These problems have arisen basically because there is inadequate regulation of managing agents and enforcement of the regulatons. It is widely assumed that all leaseholders are protected in law enshrining the rights of the tenant in protection from many of the problems that I have highlighted, especially rising prices, hidden charges, sub-standard service or lack of consultation and access to accounts.

Enforcement through the legal process is extremely complicated and time- consuming. For example, to replace a managing agent, preliminary notice must be served, the name and address of the tenant lodging the complaint, intent to go to court to have a manager appointed, and grounds under which the attempt will be made have to be stated, and an ultimatum must be sent to the landlord. If the landlord and freeholder do not take any positive action, the tenant must apply to the court for the appointment of a manager. The names and addresses of all those who are affected have to be listed, and, finally, the tenant has to recommend a manager to the court. Would the Minister want to follow such a procedure now, let alone when he is 75 years of age ?

In other instances the process is similarly long and involved and, for a number of reasons, it is off-putting for the leaseholder. Some of the people are frail and not really capable of going through all that trouble, and the hon. Member for Tiverton (Mrs. Browning) touched on that. They moved into sheltered accommodation to avoid just such hassle. The process is extremely slow, particularly if the landlord or managing agent decides to contest the matter, and the pensioner may well die in the meantime.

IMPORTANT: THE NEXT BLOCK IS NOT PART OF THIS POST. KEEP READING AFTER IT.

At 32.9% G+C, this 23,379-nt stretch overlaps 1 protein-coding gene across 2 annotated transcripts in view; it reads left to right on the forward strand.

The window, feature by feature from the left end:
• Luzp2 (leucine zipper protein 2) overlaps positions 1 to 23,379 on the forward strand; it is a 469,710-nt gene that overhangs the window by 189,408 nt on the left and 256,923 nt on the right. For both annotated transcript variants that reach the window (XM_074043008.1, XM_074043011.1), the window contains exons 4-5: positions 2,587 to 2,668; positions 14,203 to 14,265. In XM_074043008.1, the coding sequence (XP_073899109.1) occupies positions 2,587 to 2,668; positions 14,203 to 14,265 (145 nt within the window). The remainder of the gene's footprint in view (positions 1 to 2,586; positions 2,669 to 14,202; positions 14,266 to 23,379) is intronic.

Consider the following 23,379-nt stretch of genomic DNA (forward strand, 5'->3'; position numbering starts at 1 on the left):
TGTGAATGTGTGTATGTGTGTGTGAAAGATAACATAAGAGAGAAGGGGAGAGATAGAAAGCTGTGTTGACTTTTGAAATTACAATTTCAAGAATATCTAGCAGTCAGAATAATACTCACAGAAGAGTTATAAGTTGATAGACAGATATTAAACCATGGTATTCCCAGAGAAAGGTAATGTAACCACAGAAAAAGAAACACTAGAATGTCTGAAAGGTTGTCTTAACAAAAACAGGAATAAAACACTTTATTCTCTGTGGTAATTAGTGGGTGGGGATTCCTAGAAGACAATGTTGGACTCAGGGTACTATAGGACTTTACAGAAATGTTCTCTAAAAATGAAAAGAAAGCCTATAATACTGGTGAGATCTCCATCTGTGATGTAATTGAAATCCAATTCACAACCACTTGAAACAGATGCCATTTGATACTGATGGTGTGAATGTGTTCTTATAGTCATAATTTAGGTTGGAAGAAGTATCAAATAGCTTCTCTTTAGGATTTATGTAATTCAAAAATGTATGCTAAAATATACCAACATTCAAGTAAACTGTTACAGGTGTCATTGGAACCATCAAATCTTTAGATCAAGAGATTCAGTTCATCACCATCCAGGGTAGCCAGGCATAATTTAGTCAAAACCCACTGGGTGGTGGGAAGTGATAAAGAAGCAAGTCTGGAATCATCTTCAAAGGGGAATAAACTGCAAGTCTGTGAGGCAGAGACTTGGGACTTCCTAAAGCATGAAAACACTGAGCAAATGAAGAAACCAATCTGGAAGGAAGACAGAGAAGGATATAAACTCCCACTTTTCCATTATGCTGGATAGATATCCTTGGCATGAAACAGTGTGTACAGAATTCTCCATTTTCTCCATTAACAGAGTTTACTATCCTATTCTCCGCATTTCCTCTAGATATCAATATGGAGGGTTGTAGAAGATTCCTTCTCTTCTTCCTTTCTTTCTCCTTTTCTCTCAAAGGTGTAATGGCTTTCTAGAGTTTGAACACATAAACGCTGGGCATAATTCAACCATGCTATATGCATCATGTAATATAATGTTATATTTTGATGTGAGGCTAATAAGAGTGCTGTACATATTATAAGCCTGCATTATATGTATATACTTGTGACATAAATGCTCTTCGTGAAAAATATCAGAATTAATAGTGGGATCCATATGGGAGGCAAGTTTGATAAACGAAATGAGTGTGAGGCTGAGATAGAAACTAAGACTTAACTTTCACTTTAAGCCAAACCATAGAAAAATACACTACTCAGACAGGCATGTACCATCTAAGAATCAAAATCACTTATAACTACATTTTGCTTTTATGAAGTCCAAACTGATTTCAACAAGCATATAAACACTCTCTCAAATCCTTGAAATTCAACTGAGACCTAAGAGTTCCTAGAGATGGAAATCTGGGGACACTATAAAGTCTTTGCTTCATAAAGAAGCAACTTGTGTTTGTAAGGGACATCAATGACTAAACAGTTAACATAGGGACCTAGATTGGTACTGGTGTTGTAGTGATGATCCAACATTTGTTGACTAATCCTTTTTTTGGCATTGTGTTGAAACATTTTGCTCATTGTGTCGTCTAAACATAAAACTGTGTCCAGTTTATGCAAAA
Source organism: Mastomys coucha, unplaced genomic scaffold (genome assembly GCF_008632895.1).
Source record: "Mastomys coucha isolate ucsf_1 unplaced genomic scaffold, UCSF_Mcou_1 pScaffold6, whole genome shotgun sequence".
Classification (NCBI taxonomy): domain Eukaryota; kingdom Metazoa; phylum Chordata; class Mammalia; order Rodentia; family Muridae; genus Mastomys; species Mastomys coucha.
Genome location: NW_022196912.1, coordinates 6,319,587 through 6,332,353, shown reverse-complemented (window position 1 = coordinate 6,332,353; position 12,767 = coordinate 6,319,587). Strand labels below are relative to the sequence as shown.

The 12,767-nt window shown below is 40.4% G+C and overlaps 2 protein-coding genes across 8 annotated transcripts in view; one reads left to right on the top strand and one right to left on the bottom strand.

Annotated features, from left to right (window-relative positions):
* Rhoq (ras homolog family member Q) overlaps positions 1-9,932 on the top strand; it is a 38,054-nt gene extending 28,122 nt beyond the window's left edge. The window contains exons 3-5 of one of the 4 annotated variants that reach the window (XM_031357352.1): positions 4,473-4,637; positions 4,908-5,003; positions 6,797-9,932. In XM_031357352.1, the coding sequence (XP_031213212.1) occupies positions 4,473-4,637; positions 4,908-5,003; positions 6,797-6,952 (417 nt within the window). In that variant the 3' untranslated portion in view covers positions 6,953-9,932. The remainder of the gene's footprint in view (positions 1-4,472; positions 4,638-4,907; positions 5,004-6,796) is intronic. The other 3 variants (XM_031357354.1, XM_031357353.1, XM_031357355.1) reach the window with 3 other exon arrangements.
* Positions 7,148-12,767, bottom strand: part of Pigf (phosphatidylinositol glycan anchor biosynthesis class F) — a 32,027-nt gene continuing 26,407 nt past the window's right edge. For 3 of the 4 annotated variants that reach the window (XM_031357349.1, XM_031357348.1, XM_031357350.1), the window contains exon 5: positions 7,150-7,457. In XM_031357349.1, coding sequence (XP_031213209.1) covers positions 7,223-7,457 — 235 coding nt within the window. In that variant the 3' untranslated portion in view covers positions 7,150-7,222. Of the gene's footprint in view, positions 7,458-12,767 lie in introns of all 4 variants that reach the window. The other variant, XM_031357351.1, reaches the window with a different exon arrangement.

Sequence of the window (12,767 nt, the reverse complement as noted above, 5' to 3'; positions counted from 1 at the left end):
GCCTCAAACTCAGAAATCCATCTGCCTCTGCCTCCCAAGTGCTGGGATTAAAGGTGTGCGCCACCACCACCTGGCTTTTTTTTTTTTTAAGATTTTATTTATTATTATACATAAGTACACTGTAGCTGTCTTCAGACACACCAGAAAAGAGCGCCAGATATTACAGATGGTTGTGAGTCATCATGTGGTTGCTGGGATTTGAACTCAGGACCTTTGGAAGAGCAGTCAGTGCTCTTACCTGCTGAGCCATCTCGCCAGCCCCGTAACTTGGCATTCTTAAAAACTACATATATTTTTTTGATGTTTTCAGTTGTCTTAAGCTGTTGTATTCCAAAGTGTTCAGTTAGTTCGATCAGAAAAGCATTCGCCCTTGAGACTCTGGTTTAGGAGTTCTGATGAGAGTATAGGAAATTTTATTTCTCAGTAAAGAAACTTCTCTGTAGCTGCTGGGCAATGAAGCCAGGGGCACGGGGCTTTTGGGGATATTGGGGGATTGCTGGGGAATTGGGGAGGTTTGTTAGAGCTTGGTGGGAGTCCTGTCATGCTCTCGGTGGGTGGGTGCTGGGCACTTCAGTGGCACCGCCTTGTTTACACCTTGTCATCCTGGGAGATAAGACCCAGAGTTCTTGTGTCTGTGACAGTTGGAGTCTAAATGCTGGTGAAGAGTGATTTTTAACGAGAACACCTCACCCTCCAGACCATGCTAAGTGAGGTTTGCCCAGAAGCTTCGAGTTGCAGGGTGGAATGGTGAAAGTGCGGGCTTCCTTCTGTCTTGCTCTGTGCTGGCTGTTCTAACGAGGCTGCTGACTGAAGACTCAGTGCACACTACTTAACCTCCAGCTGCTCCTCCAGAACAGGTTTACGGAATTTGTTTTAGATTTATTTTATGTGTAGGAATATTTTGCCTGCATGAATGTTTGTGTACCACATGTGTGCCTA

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Finally, there is the cost. The people concerned are not rich ; they are often on fixed pensions, as the hon. Lady said. A gentleman from Tewkesbury was advised against taking legal action

"mainly because of the risk of very high costs".

Even the managing agents of sheltered housing, who are advantaged by such a complicated process, seem to appreciate its absurdity. Robert Smith, finance director of Haven said in The Daily Telegraph in October 1989 :

"there are some historic cases where there are anomalies, and it would be better if people could go to a totally impartial ombudsman to resolve these disputes by arbitration. It seems crazy that people should have to go to court which is expensive, stressful and demoralising".

That was true in 1989 ; it is much more true today.

The present position is described in a letter from a Minister in a letter to Mr. Maynard on 27 April 1993 saying something to the effect that the ombudsman service for housing association tenants is available to owner- occupiers where the tenants are a registered housing association. However, that does not take into account those leaseholders whose managing agents are not a registered housing association--a large proportion of the cases to which I refer. The ombudsman is not a statutory appointment by the Minister and does not have the power to enforce his conclusions unless he is hired as an arbiter to settle a dispute, for which a fee is required. He reports to the Housing Corporation, which uses its statutory powers if action needs to be taken.

The remit of the ombudsman is unclear. He is unable to rule on the justness of a service charge, and thus is useless to a large number of owner- occupiers who have legitimate grievances. It appears that he will be an irrelevance to the majority of complainants.

The limitation of the ombudsman must also be noted. He can act only on the reference being made, and that presupposes all the points that I mentioned earlier coming to a head and being agreed on by the tenants of a particular property in an organised group.

Recent legislation states that, if 66 per cent. of leaseholders in a sheltered development decide to buy out their freehold, they are at liberty to do so. They can choose their own managing agents. However, why should leaseholders, who have already paid substantial sums of money to purchase the leasehold, be asked to pay further sums of money just to get legal protection? Again, the process is extremely complicated and the organisation involved extremely onerous, particularly to the elderly.